CPEC benefits multinationals, Pakistani firms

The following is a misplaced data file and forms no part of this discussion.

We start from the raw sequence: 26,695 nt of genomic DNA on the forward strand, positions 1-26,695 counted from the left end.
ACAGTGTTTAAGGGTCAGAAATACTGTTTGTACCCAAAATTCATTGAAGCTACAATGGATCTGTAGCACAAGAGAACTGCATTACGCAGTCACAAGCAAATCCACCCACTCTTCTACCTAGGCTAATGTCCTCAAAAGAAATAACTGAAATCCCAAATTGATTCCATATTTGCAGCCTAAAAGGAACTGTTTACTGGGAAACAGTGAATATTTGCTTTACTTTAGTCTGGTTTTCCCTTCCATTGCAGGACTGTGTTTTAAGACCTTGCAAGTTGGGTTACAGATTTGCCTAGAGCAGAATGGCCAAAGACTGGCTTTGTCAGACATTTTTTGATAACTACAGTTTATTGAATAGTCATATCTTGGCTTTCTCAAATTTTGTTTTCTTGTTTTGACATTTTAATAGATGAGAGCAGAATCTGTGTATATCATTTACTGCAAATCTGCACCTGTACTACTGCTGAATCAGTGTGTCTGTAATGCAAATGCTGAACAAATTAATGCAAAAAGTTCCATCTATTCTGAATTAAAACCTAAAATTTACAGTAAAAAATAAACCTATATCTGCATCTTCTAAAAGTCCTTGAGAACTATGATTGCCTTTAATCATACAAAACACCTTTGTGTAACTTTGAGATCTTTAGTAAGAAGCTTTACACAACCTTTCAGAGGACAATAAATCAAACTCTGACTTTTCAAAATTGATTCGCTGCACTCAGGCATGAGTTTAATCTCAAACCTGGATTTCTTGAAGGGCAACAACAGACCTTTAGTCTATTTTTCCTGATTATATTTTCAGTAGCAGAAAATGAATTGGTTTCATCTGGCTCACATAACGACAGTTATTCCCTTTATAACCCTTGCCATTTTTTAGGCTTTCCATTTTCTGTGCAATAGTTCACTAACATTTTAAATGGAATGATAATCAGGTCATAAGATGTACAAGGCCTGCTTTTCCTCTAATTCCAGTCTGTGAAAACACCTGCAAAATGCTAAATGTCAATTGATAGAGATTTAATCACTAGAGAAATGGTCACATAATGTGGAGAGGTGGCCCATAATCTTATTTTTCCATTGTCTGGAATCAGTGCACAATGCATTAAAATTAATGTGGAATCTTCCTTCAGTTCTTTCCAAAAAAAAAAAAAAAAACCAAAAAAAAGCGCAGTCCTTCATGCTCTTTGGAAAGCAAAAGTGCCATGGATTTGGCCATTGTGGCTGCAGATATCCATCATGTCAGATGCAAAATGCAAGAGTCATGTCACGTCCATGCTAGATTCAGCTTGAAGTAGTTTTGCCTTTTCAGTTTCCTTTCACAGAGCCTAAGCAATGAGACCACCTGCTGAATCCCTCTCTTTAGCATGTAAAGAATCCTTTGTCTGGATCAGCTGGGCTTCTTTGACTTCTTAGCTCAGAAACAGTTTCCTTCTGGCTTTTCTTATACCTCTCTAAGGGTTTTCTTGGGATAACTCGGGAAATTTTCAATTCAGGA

Since the beginning of the massive China-Pakistan Economic Corridor (CPEC) construction project, there has been occasional criticism, including some complaints that projects under the CPEC are only available for Chinese companies. But business leaders from multinationals and local Pakistani firms in Karachi paint a very different picture. Representatives say that both multinational companies, from Germany and the US, and local Pakistani companies have been actively involved in various CPEC projects and reaped opportunities as the flagship program under the China-proposed Belt and Road initiative continues. "There's a lot of misconceptions that CPEC is only for Chinese companies which it is not… Many opportunities are available for non-Chinese companies as well," said Abdul Aleem, secretary general of the Overseas Investors Chamber of Commerce and Industry (OICCI), which represents over 200 companies from outside of Pakistan. Aleem told reporters at a media briefing with Chinese reporters on Wednesday that many multinationals are reinvesting in Pakistan because they see a lot of opportunity for growth thanks to the CPEC, pointing out that members of the OICCI are expected to invest about $2.7 billion dollars in 2018 alone. Helmut von Struve, managing director of Siemens (Pakistan) Engineering Co, said that Siemens has been working with many Chinese companies, including some smaller firms, to support them in understanding the Pakistani market, investing and setting up manufacturing facilities here. "So, from this angle, we are very positive about the next steps, as more Chinese manufacturing companies are expected to move into Pakistan," Struve said at the same media briefing. Faisal Akhtar, managing director of BASF Pakistan (Private) Ltd, a German chemical firm, also said that his company was now working with many Chinese companies in Pakistan, including home appliances maker Haier and infrastructure firm China Harbor. "We also see very good opportunity for business with all these new Chinese companies, involving making white goods, auto parts or concerning infrastructure development. So, we see it as a very good opportunity, as you know, that more and more Chinese investments and companies are coming into the country," Akhtar said. Local Pakistani companies are also at the forefront of major CPEC projects. Syed Abul Fazal Rizvi, chief operating officer for Sindh Engro Coal Company, a joint venture between the provincial government of Sindh and Pakistani conglomerate Engro Corp, said his company is developing one of the country's largest coal mining projects under CPEC. Rizvi said that there is hearsay that most of the CPEC projects are majority owned by Chinese companies and that the Chinese companies are getting all the revenues. "That is not the case for the [Thar coal project], where 95 percent of the entire equity in mining is owned by Pakistani companies," he said at the same briefing. While multinationals are seeing a lot of opportunities under the CPEC, which is a $60 billion program covering energy, infrastructure and port projects, there are still sectors which need improvement, including information sharing and leveling the playing field. "There is a lot more interest now about what is happening in the CPEC, but at the same time… mostly the government of Pakistan… they are not sharing too much information as to the extent and scope of the projects," Aleem said. Akhtar also pointed out that in certain areas, such as chemical imports, the playing field is not level for multinationals that are already operating in Pakistan. "So, to address that, I think some action is needed," he said.